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Is it possible to decolonize the Commons? An interview with Jane Anderson of Local Contexts

Traditional Knowledge Labels

Joining us at the Creative Commons Global Summit in 2018, NYU professor and legal scholar Jane Anderson presented the collaborative project “Local Contexts,” “an initiative to support Native, First Nations, Aboriginal, Inuit, Metis and Indigenous communities in the management of their intellectual property and cultural heritage specifically within the digital environment.” The wide-ranging panel touched on the need for practical strategies for Indigenous communities to reclaim their rights and assert sovereignty over their own intellectual property.

Anderson’s work on Local Contexts is a collaboration with Kim Christen, creator of the Mukurtu content management system and Director of the Center for Digital Scholarship and Curation at Washington State University. Local Contexts is both a legal and educational project that engages with the specific challenges and difficulties that copyright poses for Indigenous peoples seeking to access, use and control the circulation of cultural heritage. Inspired by the intervention of Creative Commons licenses at the level of metadata, the Traditional Knowledge Labels recast intellectual property as culturally determinant and dependent upon cultural consent to use of materials.

How can we have an open movement that works for everyone, not only the most powerful? How have power structures historically worked against Indigenous communities, and how can the Creative Commons community work to change this historic inequality?

Jane Anderson discussed these issues as well as some of her more recent work with the Passamaquoddy Tribe in Maine with Creative Commons.

Your project recasts the Creative Commons vision of “universal access to research and education and full participation in culture” through a local and culturally determinant lens. How is the vision of Local Contexts complementary to the CC vision, and how does it come into conflict?
The Local Contexts initiative began in 2010 when Kim Christen and I started to think more carefully about how to support Indigenous communities to address the immense and growing problems being experienced with copyright around Indigenous or traditional knowledge. We had both been working with Indigenous peoples, communities and organizations over a long period of time and had increasingly been engaged in a very specific way with the dilemmas of copyright that existed at the intersection of Indigenous collections in archives, libraries and museums. We were able to see more clearly the ways in which copyright has functioned as a key tool for dispossessing Indigenous peoples of their rights as holders, custodians, authorities and owners of their knowledge and culture.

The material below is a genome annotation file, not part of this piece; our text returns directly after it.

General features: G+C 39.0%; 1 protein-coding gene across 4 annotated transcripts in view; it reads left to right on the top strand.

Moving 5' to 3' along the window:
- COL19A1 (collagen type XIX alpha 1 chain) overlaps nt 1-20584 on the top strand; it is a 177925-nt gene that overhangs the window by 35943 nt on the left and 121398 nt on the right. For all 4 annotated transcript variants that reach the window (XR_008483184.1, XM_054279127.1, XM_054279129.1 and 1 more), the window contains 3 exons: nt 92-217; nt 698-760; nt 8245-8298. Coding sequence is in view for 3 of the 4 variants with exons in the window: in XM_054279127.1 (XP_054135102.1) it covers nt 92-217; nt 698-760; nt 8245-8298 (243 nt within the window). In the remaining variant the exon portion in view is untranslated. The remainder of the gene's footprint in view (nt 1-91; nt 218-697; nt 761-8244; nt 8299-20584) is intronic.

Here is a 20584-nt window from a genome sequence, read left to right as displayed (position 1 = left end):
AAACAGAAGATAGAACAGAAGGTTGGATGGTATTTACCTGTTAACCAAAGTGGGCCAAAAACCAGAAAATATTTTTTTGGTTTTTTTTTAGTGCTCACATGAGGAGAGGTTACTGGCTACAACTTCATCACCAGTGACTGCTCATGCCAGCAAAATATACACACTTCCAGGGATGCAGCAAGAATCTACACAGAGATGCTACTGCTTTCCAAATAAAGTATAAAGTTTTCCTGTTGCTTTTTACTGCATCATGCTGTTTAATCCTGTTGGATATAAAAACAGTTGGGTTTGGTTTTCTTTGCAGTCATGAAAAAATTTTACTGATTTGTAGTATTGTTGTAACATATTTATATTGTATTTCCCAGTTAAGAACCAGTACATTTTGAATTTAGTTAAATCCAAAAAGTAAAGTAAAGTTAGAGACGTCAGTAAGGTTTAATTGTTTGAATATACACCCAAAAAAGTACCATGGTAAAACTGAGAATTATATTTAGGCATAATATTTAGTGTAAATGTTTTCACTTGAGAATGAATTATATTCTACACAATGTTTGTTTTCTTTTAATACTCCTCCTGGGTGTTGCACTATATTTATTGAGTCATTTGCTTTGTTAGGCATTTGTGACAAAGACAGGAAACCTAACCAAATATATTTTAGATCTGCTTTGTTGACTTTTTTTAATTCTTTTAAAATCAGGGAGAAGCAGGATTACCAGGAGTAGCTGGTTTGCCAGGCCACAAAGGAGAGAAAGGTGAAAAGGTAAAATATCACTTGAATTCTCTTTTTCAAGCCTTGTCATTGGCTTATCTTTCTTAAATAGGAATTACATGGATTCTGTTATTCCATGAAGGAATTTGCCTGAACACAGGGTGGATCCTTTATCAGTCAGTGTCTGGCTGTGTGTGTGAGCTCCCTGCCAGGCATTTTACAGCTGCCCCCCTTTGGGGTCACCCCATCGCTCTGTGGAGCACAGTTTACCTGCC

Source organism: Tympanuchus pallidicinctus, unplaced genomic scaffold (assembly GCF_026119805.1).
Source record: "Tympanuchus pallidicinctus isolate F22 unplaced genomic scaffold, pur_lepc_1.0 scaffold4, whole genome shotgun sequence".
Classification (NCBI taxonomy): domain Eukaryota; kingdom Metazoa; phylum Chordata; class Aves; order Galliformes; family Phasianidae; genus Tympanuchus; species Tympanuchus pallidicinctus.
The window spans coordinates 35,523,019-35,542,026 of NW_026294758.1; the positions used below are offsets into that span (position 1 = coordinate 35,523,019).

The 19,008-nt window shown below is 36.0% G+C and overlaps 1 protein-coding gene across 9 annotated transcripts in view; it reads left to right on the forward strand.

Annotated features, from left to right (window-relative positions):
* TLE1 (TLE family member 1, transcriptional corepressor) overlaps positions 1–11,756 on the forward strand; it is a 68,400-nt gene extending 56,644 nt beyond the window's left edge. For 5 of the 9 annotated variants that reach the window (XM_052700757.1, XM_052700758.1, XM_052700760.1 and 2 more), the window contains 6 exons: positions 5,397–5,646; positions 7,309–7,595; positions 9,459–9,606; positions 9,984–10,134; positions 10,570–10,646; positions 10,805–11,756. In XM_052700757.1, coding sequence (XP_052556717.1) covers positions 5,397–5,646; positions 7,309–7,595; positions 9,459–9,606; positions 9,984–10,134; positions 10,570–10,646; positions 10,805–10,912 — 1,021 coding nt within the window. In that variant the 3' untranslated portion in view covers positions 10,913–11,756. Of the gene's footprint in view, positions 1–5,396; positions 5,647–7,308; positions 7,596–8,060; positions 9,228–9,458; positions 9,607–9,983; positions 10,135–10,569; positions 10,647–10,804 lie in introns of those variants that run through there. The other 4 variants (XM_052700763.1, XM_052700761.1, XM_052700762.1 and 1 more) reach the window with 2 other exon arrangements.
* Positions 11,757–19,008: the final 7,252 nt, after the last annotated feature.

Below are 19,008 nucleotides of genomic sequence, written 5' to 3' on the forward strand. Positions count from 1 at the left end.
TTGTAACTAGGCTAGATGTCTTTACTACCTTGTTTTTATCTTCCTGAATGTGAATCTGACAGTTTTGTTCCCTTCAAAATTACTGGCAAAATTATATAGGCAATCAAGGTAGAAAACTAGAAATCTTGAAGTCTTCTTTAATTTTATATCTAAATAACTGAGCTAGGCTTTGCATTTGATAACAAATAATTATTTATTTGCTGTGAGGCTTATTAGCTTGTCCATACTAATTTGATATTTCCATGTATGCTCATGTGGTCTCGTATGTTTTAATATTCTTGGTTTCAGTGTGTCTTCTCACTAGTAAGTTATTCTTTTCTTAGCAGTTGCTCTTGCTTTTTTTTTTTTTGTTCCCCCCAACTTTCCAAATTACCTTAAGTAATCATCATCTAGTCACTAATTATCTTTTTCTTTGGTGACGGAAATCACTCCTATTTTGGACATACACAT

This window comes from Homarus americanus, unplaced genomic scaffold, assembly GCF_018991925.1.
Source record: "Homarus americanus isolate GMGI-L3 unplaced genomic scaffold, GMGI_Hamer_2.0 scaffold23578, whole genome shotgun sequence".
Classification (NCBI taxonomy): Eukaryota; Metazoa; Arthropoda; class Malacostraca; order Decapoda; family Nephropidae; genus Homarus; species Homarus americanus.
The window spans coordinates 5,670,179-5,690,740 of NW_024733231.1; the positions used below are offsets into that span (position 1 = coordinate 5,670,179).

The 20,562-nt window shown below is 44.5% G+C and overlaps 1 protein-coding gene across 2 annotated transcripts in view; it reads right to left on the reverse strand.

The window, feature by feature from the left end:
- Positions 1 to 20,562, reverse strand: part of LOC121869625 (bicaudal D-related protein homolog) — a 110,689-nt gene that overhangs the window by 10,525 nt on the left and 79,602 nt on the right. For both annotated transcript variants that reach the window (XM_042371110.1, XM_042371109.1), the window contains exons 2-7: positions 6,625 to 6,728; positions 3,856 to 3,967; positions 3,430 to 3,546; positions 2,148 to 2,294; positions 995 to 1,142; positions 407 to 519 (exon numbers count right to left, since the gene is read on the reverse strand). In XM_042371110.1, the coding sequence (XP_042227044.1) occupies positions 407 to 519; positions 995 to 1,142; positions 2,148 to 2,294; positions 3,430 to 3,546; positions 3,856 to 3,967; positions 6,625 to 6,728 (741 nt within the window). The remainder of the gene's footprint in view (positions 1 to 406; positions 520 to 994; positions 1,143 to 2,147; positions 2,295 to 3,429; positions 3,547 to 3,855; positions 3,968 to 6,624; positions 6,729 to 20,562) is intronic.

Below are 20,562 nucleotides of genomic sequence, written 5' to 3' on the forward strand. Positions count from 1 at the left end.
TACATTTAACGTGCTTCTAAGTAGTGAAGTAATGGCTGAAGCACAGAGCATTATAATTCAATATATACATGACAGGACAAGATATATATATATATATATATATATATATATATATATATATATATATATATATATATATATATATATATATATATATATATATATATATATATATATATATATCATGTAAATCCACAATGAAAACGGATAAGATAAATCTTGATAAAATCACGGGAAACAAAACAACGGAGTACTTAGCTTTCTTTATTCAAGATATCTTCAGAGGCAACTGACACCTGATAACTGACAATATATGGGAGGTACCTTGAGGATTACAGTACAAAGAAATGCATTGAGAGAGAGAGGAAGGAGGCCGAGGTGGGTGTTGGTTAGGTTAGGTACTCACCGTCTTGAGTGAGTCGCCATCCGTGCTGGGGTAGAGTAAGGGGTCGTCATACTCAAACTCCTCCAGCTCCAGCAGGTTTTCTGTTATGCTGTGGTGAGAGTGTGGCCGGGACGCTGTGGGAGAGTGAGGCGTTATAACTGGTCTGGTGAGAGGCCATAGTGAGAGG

Combining both legal and educational components, Local Contexts has two objectives. Firstly, to support Indigenous decision-making and governance frameworks for determining ownership, access to and culturally appropriate conditions for sharing historical and contemporary collections of Indigenous material and digital culture. Secondly, to trouble existing classificatory, curatorial and display paradigms for museums, libraries and archives that hold extensive Indigenous collections by finding new pathways for Indigenous names, perspectives, rules of circulation and the sharing culture to be included and expressed within public records.

Inspired by Creative Commons, we began trying to address the gap for Indigenous communities and copyright law by thinking about licenses as an option to support Indigenous communities.

Our initial impulse was to craft several new licenses in ways that incorporated local community protocols around the sharing of knowledge. Pretty quickly however we ran into a significant problem: with the majority of photographs, sound recordings, films, manuscripts, language materials that had been amassed and collected about Indigenous peoples, and that were now being digitized, Indigenous peoples were not the copyright holders. Instead, copyright was held by the researchers, missionaries or government officials who had done the documenting or by the institutions where these materials were now held. Or – at the other end of the spectrum, these materials were in the unique space that copyright makes – the public domain. This meant that not only did Indigenous peoples have no control over these materials and their circulatory futures, they also could not apply any licenses – either CC ones or ones that we were developing. This was a problem that we responded to by developing the TK Labels.

Why is it important to problematize the ways in which universal access can undermine cultural participation, particularly for traditionally marginalized groups?
Local Contexts is an effort to initiate questions about how ideas of the universal operate by pointing to sites of difference and locality, especially in how knowledge is shared, circulated and expanded. The vision of Local Contexts emphasizes specificity – that the circulation of knowledge and culture depends upon relationships and context – and if these relationships are formed unevenly, or privilege one cultural perspective above another, then that inequity continues to create a range of future problems.